Morrisons has drafted in City advisers as it considers how to contend with the financial struggles of its convenience store partner, McColl’s Retail Group. City sources said the appointment of Houlihan Lokey should not be interpreted as a sign that Morrisons planned to launch a takeover bid for McColl’s, although they acknowledged that the supermarket chain could seek to acquire sites as part of any break-up or insolvency process. (Sky News)

Vitol, the world’s largest oil trader, has warned that diesel could be rationed amid a squeeze on supplies as Russia’s war on Ukraine intensifies (The Telegraph). Europe could face fuel rationing amid a shortage of diesel following the invasion of Ukraine, the heads of three of the largest commodity traders have warned (The Daily Mail).

The government has dismissed fears of diesel rationing after some of the world’s biggest commodities traders suggested that Europe could face a supply shortage (The Times £).

Average fuel prices have dropped for the first time this month, according to the RAC (Sky News). Fuel prices have stabilised for the first time this month after Russia’s invasion of Ukraine caused a surge (The BBC).

THG has turned to boardroom heavyweight Charles Allen to chair the UK ecommerce company in its highest-profile attempt yet to rebuild confidence among investors troubled by its strategy and leadership (The Financial Times £). THG, the online retailer, has claimed it will “meet the highest standards of corporate governance” after hiring Lord Allen of Kensington, the former boss of ITV, as non-executive chairman (The Times £). It follows serious concern in the City over the power wielded by Moulding who was executive chairman, chief executive and the largest shareholder when the firm floated on the stock market (The Daily Mail).

Business leaders have made a last-ditch plea for Chancellor Rishi Sunak to keep VAT at 12.5% for hospitality. VAT for the sector, which includes pubs, restaurants and bars, was reduced to 5% in 2020 to help firms recover from the first Covid lockdown (The Daily Mail).

Sky News suggests the Chancellor might take action on fuel duty due to spiralling prices. “First and most obvious is fuel duty. A host of countries across Europe and further afield have already cut taxes on petrol; it seems likely the chancellor will do likewise.” (Sky News). The government is facing pressure from motoring groups and some MPs to cut fuel duty. They are calling on Chancellor Rishi Sunak to include the measure in his Spring Statement on Wednesday (The BBC).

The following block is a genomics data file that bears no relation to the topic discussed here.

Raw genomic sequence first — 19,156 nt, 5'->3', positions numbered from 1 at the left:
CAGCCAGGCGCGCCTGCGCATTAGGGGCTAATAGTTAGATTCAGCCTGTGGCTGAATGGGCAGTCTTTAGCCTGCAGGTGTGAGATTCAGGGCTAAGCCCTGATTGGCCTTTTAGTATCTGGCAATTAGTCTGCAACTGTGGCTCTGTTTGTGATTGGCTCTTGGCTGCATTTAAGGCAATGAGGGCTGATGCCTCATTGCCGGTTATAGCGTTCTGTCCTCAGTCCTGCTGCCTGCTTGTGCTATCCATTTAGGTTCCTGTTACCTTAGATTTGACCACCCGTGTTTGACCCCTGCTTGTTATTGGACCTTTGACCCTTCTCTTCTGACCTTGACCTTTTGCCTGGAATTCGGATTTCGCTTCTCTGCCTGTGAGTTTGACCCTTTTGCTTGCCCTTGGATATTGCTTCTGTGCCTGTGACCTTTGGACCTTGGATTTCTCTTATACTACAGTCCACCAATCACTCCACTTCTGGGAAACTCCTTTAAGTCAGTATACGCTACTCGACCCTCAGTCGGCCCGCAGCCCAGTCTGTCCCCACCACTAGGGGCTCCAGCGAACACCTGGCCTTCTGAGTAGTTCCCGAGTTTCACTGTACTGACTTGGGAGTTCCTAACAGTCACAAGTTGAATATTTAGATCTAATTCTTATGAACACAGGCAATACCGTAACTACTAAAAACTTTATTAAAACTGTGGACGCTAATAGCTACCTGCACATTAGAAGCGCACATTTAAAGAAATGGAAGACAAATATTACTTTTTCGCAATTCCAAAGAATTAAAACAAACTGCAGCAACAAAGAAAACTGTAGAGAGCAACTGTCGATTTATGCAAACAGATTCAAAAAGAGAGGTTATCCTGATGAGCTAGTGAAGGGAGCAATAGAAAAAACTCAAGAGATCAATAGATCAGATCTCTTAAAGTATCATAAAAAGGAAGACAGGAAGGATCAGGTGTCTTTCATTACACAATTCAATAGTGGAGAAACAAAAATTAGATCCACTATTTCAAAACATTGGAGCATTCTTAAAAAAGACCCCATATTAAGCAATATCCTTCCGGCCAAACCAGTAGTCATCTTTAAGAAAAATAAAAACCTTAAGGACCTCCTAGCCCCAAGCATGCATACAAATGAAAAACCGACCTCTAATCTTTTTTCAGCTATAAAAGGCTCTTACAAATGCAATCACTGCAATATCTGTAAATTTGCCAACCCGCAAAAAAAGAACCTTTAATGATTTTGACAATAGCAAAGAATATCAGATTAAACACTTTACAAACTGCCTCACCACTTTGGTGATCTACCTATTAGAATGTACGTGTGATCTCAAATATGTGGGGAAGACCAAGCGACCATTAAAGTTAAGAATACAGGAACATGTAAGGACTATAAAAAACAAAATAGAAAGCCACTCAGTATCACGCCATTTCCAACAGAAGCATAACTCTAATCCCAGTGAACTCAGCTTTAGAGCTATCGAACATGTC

Two of Britain’s biggest consumer goods giants are among a string of companies facing mounting pressure to sever their remaining ties with Russia as the war in Ukraine rages. Unilever and Reckitt Benckiser are among businesses with Russian operations that experts say ‘have blood on their hands’. (The Daily Mail)

The FT looks at why ‘shrinkflation’ means you are paying the same for less. “Today’s Dorito bags have five fewer chips and mega packages of Cottonelle toilet rolls have lost 28 sheets. Unilever is among those practising “shrinkflation”: bottles of Dove body wash recently dropped from 24 to 22 ounces in the US but can still be sold for the same price.” (The Financial Times £)

National Lottery operator Camelot has been fined £3.15m for three technical glitches on its mobile app which affected tens of thousands of players. (Sky News)

Ireland, best-known for its grass-fed beef and dairy, has launched a €12m crop cultivation scheme to boost grain production as the war in Ukraine creates a crunch in global supplies. (The Financial Times £)

The knock-on effects of Vladimir Putin’s invasion of Ukraine threaten hunger, even starvation, for millions of people beyond the immediate theatre of war. Russia and Ukraine are major food producers, accounting for roughly 30% of global exports of wheat and barley. Russia alone exports 15% of global fertiliser, while Belarus, also under sanctions, is an important producer of potash, crucial for growing soyabeans that in turn go into animal feed. (The Financial Times £)

The Telegraph questions B&M European Value Retail’s strategy to focus on its instore model. “Its rivals will, in some cases, have had many years to build their online presence and overcome any teething problems. As a result of their established positions, B&M could struggle to capitalise on long-term growth trends within the retail industry.” (The Telegraph)